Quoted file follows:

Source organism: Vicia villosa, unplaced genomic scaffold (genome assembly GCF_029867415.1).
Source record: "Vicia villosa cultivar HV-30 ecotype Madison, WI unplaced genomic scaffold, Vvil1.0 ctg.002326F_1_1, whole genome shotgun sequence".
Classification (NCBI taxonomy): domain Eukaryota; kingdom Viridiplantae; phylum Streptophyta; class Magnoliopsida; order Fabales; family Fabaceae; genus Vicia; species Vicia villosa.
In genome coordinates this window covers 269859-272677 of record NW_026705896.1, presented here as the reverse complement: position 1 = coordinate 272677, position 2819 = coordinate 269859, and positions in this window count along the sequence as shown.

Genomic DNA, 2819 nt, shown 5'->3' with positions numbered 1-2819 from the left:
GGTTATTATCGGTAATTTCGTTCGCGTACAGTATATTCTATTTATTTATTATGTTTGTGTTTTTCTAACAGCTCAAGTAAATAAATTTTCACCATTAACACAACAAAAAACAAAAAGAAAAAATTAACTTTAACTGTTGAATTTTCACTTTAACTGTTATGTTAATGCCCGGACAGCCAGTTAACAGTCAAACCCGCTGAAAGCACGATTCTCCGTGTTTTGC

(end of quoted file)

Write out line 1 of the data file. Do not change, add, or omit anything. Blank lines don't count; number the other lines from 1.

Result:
Source organism: Vicia villosa, unplaced genomic scaffold (genome assembly GCF_029867415.1).